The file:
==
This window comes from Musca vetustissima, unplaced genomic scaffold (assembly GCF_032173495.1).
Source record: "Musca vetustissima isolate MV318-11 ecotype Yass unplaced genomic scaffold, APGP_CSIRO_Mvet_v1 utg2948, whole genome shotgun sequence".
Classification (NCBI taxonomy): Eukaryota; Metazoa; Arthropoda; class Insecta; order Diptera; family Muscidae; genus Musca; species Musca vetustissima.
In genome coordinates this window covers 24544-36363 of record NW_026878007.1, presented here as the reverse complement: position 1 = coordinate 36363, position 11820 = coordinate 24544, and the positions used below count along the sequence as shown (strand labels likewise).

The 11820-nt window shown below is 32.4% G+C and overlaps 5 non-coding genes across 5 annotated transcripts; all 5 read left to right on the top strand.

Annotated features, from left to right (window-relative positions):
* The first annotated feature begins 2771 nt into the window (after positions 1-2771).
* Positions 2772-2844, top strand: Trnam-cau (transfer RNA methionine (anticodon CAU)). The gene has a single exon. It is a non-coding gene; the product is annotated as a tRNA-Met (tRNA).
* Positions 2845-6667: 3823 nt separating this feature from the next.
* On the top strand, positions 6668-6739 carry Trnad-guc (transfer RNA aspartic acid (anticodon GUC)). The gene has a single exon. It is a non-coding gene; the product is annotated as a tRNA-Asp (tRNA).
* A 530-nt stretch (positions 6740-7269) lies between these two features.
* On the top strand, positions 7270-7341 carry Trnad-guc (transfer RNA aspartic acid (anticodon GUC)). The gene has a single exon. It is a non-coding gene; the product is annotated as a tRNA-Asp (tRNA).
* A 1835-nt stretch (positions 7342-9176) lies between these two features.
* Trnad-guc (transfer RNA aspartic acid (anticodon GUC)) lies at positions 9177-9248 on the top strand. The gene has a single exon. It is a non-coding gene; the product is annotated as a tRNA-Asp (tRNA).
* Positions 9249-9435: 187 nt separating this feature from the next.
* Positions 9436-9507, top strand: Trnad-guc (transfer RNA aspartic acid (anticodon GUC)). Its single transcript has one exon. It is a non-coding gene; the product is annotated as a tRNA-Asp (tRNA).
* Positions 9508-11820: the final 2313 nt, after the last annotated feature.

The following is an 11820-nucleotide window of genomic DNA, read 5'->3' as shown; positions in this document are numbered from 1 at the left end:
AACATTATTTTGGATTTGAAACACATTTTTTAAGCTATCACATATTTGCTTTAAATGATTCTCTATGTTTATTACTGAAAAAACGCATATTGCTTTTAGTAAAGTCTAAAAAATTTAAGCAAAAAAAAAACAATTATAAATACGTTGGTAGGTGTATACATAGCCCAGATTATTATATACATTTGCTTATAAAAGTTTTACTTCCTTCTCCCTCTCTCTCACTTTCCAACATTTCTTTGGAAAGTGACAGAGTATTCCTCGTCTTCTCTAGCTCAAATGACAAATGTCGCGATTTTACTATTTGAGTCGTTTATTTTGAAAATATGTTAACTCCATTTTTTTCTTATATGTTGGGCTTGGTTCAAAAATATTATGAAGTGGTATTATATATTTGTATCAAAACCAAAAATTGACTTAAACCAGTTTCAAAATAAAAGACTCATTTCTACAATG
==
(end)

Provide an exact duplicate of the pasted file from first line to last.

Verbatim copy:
This window comes from Musca vetustissima, unplaced genomic scaffold (assembly GCF_032173495.1).
Source record: "Musca vetustissima isolate MV318-11 ecotype Yass unplaced genomic scaffold, APGP_CSIRO_Mvet_v1 utg2948, whole genome shotgun sequence".
Classification (NCBI taxonomy): Eukaryota; Metazoa; Arthropoda; class Insecta; order Diptera; family Muscidae; genus Musca; species Musca vetustissima.
In genome coordinates this window covers 24544-36363 of record NW_026878007.1, presented here as the reverse complement: position 1 = coordinate 36363, position 11820 = coordinate 24544, and the positions used below count along the sequence as shown (strand labels likewise).

The 11820-nt window shown below is 32.4% G+C and overlaps 5 non-coding genes across 5 annotated transcripts; all 5 read left to right on the top strand.

Annotated features, from left to right (window-relative positions):
* The first annotated feature begins 2771 nt into the window (after positions 1-2771).
* Positions 2772-2844, top strand: Trnam-cau (transfer RNA methionine (anticodon CAU)). The gene has a single exon. It is a non-coding gene; the product is annotated as a tRNA-Met (tRNA).
* Positions 2845-6667: 3823 nt separating this feature from the next.
* On the top strand, positions 6668-6739 carry Trnad-guc (transfer RNA aspartic acid (anticodon GUC)). The gene has a single exon. It is a non-coding gene; the product is annotated as a tRNA-Asp (tRNA).
* A 530-nt stretch (positions 6740-7269) lies between these two features.
* On the top strand, positions 7270-7341 carry Trnad-guc (transfer RNA aspartic acid (anticodon GUC)). The gene has a single exon. It is a non-coding gene; the product is annotated as a tRNA-Asp (tRNA).
* A 1835-nt stretch (positions 7342-9176) lies between these two features.
* Trnad-guc (transfer RNA aspartic acid (anticodon GUC)) lies at positions 9177-9248 on the top strand. The gene has a single exon. It is a non-coding gene; the product is annotated as a tRNA-Asp (tRNA).
* Positions 9249-9435: 187 nt separating this feature from the next.
* Positions 9436-9507, top strand: Trnad-guc (transfer RNA aspartic acid (anticodon GUC)). Its single transcript has one exon. It is a non-coding gene; the product is annotated as a tRNA-Asp (tRNA).
* Positions 9508-11820: the final 2313 nt, after the last annotated feature.

The following is an 11820-nucleotide window of genomic DNA, read 5'->3' as shown; positions in this document are numbered from 1 at the left end:
AACATTATTTTGGATTTGAAACACATTTTTTAAGCTATCACATATTTGCTTTAAATGATTCTCTATGTTTATTACTGAAAAAACGCATATTGCTTTTAGTAAAGTCTAAAAAATTTAAGCAAAAAAAAAACAATTATAAATACGTTGGTAGGTGTATACATAGCCCAGATTATTATATACATTTGCTTATAAAAGTTTTACTTCCTTCTCCCTCTCTCTCACTTTCCAACATTTCTTTGGAAAGTGACAGAGTATTCCTCGTCTTCTCTAGCTCAAATGACAAATGTCGCGATTTTACTATTTGAGTCGTTTATTTTGAAAATATGTTAACTCCATTTTTTTCTTATATGTTGGGCTTGGTTCAAAAATATTATGAAGTGGTATTATATATTTGTATCAAAACCAAAAATTGACTTAAACCAGTTTCAAAATAAAAGACTCATTTCTACAATG